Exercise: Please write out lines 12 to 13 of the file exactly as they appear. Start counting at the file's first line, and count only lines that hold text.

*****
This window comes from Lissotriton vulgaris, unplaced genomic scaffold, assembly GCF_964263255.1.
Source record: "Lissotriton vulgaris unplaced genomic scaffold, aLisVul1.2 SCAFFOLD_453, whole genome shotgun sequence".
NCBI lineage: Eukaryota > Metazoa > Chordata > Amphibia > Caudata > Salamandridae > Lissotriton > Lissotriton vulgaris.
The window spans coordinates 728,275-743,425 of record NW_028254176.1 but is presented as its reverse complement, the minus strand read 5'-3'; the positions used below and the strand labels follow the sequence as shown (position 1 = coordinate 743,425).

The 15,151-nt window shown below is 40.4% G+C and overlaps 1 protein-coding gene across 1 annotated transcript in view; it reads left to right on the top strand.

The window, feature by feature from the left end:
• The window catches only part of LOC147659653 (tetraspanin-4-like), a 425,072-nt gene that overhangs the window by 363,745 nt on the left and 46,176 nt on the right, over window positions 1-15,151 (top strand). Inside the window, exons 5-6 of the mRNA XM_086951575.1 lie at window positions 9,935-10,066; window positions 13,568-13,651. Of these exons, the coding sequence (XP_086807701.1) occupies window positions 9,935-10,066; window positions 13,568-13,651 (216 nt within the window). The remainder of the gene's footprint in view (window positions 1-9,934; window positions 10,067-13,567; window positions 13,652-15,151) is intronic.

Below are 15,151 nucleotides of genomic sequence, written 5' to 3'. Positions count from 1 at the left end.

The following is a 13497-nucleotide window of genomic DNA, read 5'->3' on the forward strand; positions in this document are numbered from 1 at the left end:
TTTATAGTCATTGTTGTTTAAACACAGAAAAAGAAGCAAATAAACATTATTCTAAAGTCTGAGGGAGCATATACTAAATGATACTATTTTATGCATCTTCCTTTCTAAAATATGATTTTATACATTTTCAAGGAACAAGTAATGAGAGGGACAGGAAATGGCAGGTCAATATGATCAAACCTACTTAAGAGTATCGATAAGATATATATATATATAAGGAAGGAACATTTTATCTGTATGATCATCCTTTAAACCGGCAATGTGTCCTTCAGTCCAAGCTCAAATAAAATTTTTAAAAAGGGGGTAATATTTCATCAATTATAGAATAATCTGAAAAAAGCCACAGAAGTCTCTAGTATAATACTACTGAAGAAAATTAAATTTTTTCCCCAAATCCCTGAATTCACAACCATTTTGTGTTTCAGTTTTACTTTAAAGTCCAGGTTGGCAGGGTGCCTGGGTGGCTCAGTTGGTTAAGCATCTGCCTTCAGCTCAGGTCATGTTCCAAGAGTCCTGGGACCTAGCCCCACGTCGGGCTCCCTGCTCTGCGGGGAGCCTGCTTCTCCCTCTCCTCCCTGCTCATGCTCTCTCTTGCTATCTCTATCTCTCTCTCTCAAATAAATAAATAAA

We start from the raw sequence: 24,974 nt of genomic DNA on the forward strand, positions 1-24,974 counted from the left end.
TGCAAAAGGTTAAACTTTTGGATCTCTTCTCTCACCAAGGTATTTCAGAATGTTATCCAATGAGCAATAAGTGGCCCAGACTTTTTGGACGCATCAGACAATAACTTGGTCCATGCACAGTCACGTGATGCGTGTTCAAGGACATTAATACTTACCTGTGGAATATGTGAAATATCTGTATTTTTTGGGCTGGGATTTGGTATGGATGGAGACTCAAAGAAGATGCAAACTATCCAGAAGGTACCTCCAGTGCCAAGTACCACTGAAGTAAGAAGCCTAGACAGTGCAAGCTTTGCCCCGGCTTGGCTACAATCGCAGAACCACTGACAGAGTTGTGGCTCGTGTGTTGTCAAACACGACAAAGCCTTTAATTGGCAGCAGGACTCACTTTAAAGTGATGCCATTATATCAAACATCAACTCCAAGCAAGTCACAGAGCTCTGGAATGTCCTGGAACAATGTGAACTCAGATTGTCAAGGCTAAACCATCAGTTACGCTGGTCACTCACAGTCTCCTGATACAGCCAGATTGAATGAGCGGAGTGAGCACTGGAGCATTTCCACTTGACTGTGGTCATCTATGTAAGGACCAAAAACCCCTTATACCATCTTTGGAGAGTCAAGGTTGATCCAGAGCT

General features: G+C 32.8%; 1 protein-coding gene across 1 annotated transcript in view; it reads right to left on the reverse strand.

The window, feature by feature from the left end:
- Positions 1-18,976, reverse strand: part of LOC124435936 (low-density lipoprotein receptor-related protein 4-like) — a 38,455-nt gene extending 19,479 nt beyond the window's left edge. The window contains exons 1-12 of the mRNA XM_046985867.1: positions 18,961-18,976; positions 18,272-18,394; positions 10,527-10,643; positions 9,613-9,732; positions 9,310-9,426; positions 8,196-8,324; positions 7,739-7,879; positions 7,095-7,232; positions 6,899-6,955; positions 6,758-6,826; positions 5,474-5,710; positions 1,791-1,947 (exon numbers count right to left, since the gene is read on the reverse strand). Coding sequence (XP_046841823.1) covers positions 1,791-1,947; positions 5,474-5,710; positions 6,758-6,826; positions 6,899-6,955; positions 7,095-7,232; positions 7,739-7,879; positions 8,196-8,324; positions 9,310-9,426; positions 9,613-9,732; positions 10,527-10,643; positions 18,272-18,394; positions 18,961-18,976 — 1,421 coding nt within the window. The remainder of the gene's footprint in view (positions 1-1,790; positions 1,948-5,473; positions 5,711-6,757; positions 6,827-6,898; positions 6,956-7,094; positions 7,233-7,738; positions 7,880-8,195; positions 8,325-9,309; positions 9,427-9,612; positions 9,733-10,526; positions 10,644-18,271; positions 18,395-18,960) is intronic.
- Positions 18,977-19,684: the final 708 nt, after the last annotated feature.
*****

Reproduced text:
TGCAAAAGGTTAAACTTTTGGATCTCTTCTCTCACCAAGGTATTTCAGAATGTTATCCAATGAGCAATAAGTGGCCCAGACTTTTTGGACGCATCAGACAATAACTTGGTCCATGCACAGTCACGTGATGCGTGTTCAAGGACATTAATACTTACCTGTGGAATATGTGAAATATCTGTATTTTTTGGGCTGGGATTTGGTATGGATGGAGACTCAAAGAAGATGCAAACTATCCAGAAGGTACCTCCAGTGCCAAGTACCACTGAAGTAAGAAGCCTAGACAGTGCAAGCTTTGCCCCGGCTTGGCTACAATCGCAGAACCACTGACAGAGTTGTGGCTCGTGTGTTGTCAAACACGACAAAGCCTTTAATTGGCAGCAGGACTCACTTTAAAGTGATGCCATTATATCAAACATCAACTCCAAGCAAGTCACAGAGCTCTGGAATGTCCTGGAACAATGTGAACTCAGATTGTCAAGGCTAAACCATCAGTTACGCTGGTCACTCACAGTCTCCTGATACAGCCAGATTGAATGAGCGGAGTGAGCACTGGAGCATTTCCACTTGACTGTGGTCATCTATGTAAGGACCAAAAACCCCTTATACCATCTTTGGAGAGTCAAGGTTGATCCAGAGCT

General features: G+C 32.8%; 1 protein-coding gene across 1 annotated transcript in view; it reads right to left on the reverse strand.